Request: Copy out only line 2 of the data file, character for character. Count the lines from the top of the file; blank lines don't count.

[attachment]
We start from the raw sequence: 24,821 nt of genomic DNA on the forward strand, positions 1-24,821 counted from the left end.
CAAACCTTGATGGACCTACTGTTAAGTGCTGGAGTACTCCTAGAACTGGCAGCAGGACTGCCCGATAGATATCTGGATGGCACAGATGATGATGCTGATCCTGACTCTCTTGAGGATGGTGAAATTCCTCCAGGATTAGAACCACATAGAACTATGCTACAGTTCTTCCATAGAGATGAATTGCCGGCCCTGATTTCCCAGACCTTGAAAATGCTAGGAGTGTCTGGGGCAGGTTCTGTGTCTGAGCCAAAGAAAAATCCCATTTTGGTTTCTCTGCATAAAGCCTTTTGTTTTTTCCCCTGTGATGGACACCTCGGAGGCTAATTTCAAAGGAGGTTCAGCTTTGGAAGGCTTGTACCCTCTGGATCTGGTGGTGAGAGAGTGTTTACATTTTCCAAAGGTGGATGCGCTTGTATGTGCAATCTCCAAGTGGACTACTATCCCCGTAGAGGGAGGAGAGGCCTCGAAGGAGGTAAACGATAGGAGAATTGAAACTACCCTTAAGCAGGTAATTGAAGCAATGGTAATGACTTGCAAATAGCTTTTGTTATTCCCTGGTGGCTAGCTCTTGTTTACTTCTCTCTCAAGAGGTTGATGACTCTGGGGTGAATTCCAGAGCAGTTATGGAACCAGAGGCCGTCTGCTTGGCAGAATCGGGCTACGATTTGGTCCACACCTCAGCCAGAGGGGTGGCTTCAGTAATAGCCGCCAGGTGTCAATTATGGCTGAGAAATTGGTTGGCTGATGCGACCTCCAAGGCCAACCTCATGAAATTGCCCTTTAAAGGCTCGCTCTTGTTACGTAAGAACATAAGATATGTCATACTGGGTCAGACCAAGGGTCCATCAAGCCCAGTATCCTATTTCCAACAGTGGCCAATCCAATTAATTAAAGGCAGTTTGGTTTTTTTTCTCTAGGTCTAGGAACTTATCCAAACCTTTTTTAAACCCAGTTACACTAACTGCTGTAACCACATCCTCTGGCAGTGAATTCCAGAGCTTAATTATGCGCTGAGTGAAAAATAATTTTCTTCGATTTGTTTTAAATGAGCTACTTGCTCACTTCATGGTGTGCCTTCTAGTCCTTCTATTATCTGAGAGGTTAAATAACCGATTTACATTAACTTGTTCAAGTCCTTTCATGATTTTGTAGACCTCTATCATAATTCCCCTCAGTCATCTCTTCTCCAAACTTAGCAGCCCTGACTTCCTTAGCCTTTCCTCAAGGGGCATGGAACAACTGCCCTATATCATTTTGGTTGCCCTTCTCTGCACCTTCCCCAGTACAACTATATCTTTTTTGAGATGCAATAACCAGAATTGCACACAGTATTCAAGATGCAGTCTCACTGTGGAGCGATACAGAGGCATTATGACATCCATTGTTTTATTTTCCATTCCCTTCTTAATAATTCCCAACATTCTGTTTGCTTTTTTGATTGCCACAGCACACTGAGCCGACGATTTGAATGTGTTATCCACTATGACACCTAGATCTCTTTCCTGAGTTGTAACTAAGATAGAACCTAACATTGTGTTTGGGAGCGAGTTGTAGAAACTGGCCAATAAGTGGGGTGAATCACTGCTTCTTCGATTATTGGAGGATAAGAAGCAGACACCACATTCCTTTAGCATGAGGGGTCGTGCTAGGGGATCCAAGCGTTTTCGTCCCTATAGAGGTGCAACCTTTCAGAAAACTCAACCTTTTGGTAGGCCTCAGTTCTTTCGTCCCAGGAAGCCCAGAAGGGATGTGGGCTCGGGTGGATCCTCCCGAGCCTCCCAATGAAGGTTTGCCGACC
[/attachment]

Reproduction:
CAAACCTTGATGGACCTACTGTTAAGTGCTGGAGTACTCCTAGAACTGGCAGCAGGACTGCCCGATAGATATCTGGATGGCACAGATGATGATGCTGATCCTGACTCTCTTGAGGATGGTGAAATTCCTCCAGGATTAGAACCACATAGAACTATGCTACAGTTCTTCCATAGAGATGAATTGCCGGCCCTGATTTCCCAGACCTTGAAAATGCTAGGAGTGTCTGGGGCAGGTTCTGTGTCTGAGCCAAAGAAAAATCCCATTTTGGTTTCTCTGCATAAAGCCTTTTGTTTTTTCCCCTGTGATGGACACCTCGGAGGCTAATTTCAAAGGAGGTTCAGCTTTGGAAGGCTTGTACCCTCTGGATCTGGTGGTGAGAGAGTGTTTACATTTTCCAAAGGTGGATGCGCTTGTATGTGCAATCTCCAAGTGGACTACTATCCCCGTAGAGGGAGGAGAGGCCTCGAAGGAGGTAAACGATAGGAGAATTGAAACTACCCTTAAGCAGGTAATTGAAGCAATGGTAATGACTTGCAAATAGCTTTTGTTATTCCCTGGTGGCTAGCTCTTGTTTACTTCTCTCTCAAGAGGTTGATGACTCTGGGGTGAATTCCAGAGCAGTTATGGAACCAGAGGCCGTCTGCTTGGCAGAATCGGGCTACGATTTGGTCCACACCTCAGCCAGAGGGGTGGCTTCAGTAATAGCCGCCAGGTGTCAATTATGGCTGAGAAATTGGTTGGCTGATGCGACCTCCAAGGCCAACCTCATGAAATTGCCCTTTAAAGGCTCGCTCTTGTTACGTAAGAACATAAGATATGTCATACTGGGTCAGACCAAGGGTCCATCAAGCCCAGTATCCTATTTCCAACAGTGGCCAATCCAATTAATTAAAGGCAGTTTGGTTTTTTTTCTCTAGGTCTAGGAACTTATCCAAACCTTTTTTAAACCCAGTTACACTAACTGCTGTAACCACATCCTCTGGCAGTGAATTCCAGAGCTTAATTATGCGCTGAGTGAAAAATAATTTTCTTCGATTTGTTTTAAATGAGCTACTTGCTCACTTCATGGTGTGCCTTCTAGTCCTTCTATTATCTGAGAGGTTAAATAACCGATTTACATTAACTTGTTCAAGTCCTTTCATGATTTTGTAGACCTCTATCATAATTCCCCTCAGTCATCTCTTCTCCAAACTTAGCAGCCCTGACTTCCTTAGCCTTTCCTCAAGGGGCATGGAACAACTGCCCTATATCATTTTGGTTGCCCTTCTCTGCACCTTCCCCAGTACAACTATATCTTTTTTGAGATGCAATAACCAGAATTGCACACAGTATTCAAGATGCAGTCTCACTGTGGAGCGATACAGAGGCATTATGACATCCATTGTTTTATTTTCCATTCCCTTCTTAATAATTCCCAACATTCTGTTTGCTTTTTTGATTGCCACAGCACACTGAGCCGACGATTTGAATGTGTTATCCACTATGACACCTAGATCTCTTTCCTGAGTTGTAACTAAGATAGAACCTAACATTGTGTTTGGGAGCGAGTTGTAGAAACTGGCCAATAAGTGGGGTGAATCACTGCTTCTTCGATTATTGGAGGATAAGAAGCAGACACCACATTCCTTTAGCATGAGGGGTCGTGCTAGGGGATCCAAGCGTTTTCGTCCCTATAGAGGTGCAACCTTTCAGAAAACTCAACCTTTTGGTAGGCCTCAGTTCTTTCGTCCCAGGAAGCCCAGAAGGGATGTGGGCTCGGGTGGATCCTCCCGAGCCTCCCAATGAAGGTTTGCCGACC